Criminal justice reform in NYC isn’t near finished - New York Daily News

AdvertisementAdvertisementBy Mike NovogratzNew York Daily News |Jul 13, 2021at5:00 AM

The likely new mayor of our great city, Brooklyn Borough President Eric Adams, just won the Democratic primary positioned as the champion of public safety and community connection. That intersection creates a powerful opportunity to invest in public safety that works, public safety driven by communities.

However, rather than focusing on new solutions for public safety, many in leadership are tying justice reform to rising crime in New York and suggesting we return to failed tough on crime approaches, for example calling for more police and tougher enforcement. This is based on fear-baiting journalism rather than fact. There is no evidence that justice reform is driving violence. In fact, homicides are up everywhere — in places that have done reform and places that haven’t — so we must look beyond the headlines and failed approaches that have proven that they can’t create public safety for all New Yorkers.


I understand where the gut reaction comes from. While crime as a whole is on par with 2019′s historic lows, murders and shootings are on the rise. New Yorkers feel less safe, and with good reason: They are losing their loved ones and neighbors. Our new mayor needs to have answers to drive down that violence.

However, those answers cannot be the same law-and-order solutions that have caused generational harm and disproportionately affected communities of color: rolling back bail reform, bringing back previously disbanded, controversial anti-crime and anti-gang units, employing “legal” stop-and-frisk policing, and putting more police on our streets and in our subways. We need new solutions that will end cycles of violence and keep New Yorkers safe from both gun violence and unnecessary incarceration. In order to find those, we need to look at what is causing the violence and what will actually work to make it stop.

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It’s not a lack of police; police budgets have continued to rise even while crime has been at record lows. While we can’t say for sure what’s causing the rise of violence, we do know that New York City’s most marginalized communities have been devastated by a pandemic that crippled our economy and left over 600,000 New Yorkers out of work. We also know the instability of the pandemic helped spur record gun-buying, interruptions in existing violence prevention initiatives, and greater distrust of police precipitated by the violence of last summer.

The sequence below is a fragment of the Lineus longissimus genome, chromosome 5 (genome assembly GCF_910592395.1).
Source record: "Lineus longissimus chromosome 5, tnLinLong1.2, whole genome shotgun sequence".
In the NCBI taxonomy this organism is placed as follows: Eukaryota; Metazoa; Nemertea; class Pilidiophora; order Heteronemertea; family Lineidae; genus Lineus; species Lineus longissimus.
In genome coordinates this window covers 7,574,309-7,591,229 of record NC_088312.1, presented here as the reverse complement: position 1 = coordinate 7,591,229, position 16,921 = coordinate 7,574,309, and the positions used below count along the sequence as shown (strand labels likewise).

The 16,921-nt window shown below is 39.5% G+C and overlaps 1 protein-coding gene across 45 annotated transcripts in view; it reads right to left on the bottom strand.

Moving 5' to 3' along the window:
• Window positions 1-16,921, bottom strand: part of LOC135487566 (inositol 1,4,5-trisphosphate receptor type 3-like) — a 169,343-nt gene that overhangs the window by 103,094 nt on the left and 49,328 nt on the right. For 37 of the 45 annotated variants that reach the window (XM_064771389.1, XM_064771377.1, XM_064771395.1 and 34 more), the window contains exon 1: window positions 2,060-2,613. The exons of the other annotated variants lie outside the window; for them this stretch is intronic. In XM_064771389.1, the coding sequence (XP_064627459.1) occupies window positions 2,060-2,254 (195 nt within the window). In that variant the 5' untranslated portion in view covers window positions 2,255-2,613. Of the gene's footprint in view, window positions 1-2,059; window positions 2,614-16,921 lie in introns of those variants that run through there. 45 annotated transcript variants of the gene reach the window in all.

Unsurprisingly, that all takes a toll, accelerating the factors that research shows lead to violence: disinvestment in communities, the abandonment of public spaces, and the breakdown of neighborhood institutions.

Rather than responding to economic disruption with more ineffective state violence and incarceration, we need evidence-based solutions that have proven effective in making all New Yorkers safe.

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We should invest more resources in evidence-based models that focus on strengthening communities rather than law enforcement. We’ve had a law enforcement-led strategy for a long time but it doesn’t end the problem of gun violence. We invest $364 per capita annually in policing yet our communities still don’t feel safe and gun violence is still the leading cause of death for young Black men.

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We have other models that work. Investing in real safety means treating violence like a public health emergency and adopting a nuanced approach where the police are one part of our public safety response. We should build a public safety response that incorporates community-based and hospital-based violence intervention, investing in neighborhood based organizations, the reclaiming of public spaces and more proven solutions for making our communities safer.

Right here in New York City, where we’ve only made a $1 to $2 per capita investment in community-based violence intervention programs, it’s already working. For example, the implementation of the Save Our Streets program in Crown Heights has already led to 20% less gun violence than in adjacent precincts.

Another data-driven solution is to continue investing in justice reforms which, despite narratives to the contrary, have worked to make New York City safer and more just. Take bail reform. According to many in leadership and many of my Wall Street peers, bail reform has fueled violence in our city. However, research by the Mayor’s Office of Criminal Justice shows that in 2020, after the new bail law was passed, only approximately 1% of the thousands of New Yorkers released pretrial were re-arrested for a violent felony. Further, the research shows that the remaining 99%, thousands of New Yorkers, have a better chance of not committing a new crime and contributing to their communities because they are home with their families rather than in a cage.

Our new leadership will need a new approach, one that does not cling to nostalgia of the past but looks to the future of our communities, our economy and our city as a whole.

Novogratz is the CEO of Galaxy Digital and invests in criminal justice reform through his family philanthropy Galaxy Gives.

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